Matter/Electron Waves and the Davisson-Germer Experiment

• Yosty22
In summary, the Davisson-Germer Experiment involves scattering a beam of low-speed electrons from a polycrystalline nickel target. The experiment showed that the electron is also a matter-wave and the diffraction peaks occur when the incident beam hits the crystal surface perpendicularly. However, it is possible for the peaks to arise at different angles, as mentioned in Bragg's law. The glancing angle is the complement of the angle of incidence between a ray and a plane surface.
Yosty22

Homework Statement

This is a conceptual question that I am not quite sure about. In the Davisson-Germer Experiment (details here), do the electron diffraction peaks that occur only show up if the incident beam of electrons hits the crystal surface perpendicularly?

The Attempt at a Solution

I was really confused when reading this in my textbook when it relates to this question. The book talks a lot about Davisson and Germer's initial intent which was to "attempt to understand the arrangement of atoms on the surface of a nickel sample by elastically scattering a beam of low-speed electrons from a polycrystalline nickel target. (If you are unfamiliar with the story, someone dropped a flask of liquid air on the vacuum system, oxidizing the nickel target. They then realized that the crystalline structures it created scattering of electrons, showing that the electron is also a matter-wave).

However, in my textbook, they talk about \alpha being the target orientation, and that is 90°. After that brief mention, they do not really speak of it again. Because of this, I am a little unsure as what to believe. Would these peaks arise if the angle was different than 90°?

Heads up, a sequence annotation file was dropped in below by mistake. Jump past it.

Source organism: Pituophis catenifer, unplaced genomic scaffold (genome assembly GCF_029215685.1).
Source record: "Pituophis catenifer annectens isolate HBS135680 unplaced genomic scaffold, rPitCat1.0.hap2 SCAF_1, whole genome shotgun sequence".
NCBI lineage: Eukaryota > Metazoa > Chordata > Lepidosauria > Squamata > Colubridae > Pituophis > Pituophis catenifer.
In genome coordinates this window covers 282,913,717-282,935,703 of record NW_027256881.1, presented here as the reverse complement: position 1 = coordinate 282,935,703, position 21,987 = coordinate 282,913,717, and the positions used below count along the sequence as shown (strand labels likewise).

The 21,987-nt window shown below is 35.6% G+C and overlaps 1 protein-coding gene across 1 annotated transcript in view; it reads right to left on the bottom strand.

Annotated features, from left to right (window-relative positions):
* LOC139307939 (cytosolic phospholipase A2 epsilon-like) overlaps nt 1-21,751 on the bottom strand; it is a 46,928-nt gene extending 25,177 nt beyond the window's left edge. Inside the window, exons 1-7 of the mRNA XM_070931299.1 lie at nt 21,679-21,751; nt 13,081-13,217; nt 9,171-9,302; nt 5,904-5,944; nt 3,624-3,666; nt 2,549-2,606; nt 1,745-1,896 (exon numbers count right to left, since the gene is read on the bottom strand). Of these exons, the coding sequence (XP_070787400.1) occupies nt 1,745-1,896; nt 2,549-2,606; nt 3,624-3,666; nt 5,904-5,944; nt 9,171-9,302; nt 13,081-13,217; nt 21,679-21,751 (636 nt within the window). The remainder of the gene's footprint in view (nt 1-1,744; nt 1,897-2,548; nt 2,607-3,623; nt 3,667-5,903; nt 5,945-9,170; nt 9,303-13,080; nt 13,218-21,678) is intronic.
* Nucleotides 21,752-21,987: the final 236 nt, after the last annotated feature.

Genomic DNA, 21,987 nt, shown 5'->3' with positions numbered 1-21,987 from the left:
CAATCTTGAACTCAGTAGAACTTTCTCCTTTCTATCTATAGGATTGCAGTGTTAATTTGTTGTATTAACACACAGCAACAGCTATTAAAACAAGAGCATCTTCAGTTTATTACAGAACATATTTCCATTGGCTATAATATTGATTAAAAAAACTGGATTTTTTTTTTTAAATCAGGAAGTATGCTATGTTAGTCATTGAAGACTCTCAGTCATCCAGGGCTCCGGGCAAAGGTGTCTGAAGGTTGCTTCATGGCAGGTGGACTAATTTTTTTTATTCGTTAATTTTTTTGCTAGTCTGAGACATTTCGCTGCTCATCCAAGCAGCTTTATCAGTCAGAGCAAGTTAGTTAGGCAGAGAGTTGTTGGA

Wikipedia has this 90° in its story too. But they refer to Bragg's law for the angles. There the pictures have angle of incidence = exit angle. I think perpendicular incidence isn't essential, but it gives a nice expression for angles of constructive interference.

That is what I thought as well. I thought that the 90 degree angle makes it "easier" - like the simplest case of what actually happens. However, I did not know if there was an actual reason why it does or does not matter.

Thank you.

What is glancing angle?
I found this definition but I am not getting this.
the angle between a ray incident on a plane surface and the surface,as of a beam of electrons incident on a crystal;the complement of the angle of incidence.

What is matter and how is it related to electron waves?

Matter is anything that has mass and takes up space. In the quantum world, matter can also exhibit wave-like behavior, including electrons. The concept of matter and electron waves is based on the theory of quantum mechanics, which describes the behavior of particles at the atomic or subatomic level.

What is the Davisson-Germer Experiment and why is it important?

The Davisson-Germer Experiment was a landmark experiment conducted in 1927 by Clinton Davisson and Lester Germer. They observed the diffraction of electrons off a crystal of nickel, confirming the wave-like nature of electrons. This experiment provided strong evidence for the wave-particle duality of matter, which is a fundamental concept in quantum mechanics.

How does the Davisson-Germer Experiment support the concept of electron waves?

The Davisson-Germer Experiment demonstrated that electrons, which are considered to be particles, can also exhibit wave-like behavior. This was observed through the diffraction pattern produced by the electrons as they passed through the crystal of nickel. This supported the idea that electrons have both particle and wave properties, which is a fundamental concept in quantum mechanics.

What are some practical applications of the Davisson-Germer Experiment?

The Davisson-Germer Experiment contributed to the development of electron microscopy, which is a powerful tool used in various fields such as biology, materials science, and nanotechnology. It also played a crucial role in the development of quantum mechanics, which has led to many technological advancements, including transistors, lasers, and computer memory.

Are there any limitations to the Davisson-Germer Experiment?

One limitation of the Davisson-Germer Experiment is that it only applies to particles with low mass, such as electrons. It cannot be used to study the wave-like behavior of larger particles, such as atoms or molecules. Additionally, the experiment is limited to studying the diffraction of electrons off a crystalline surface and cannot be used to study other types of diffraction phenomena.

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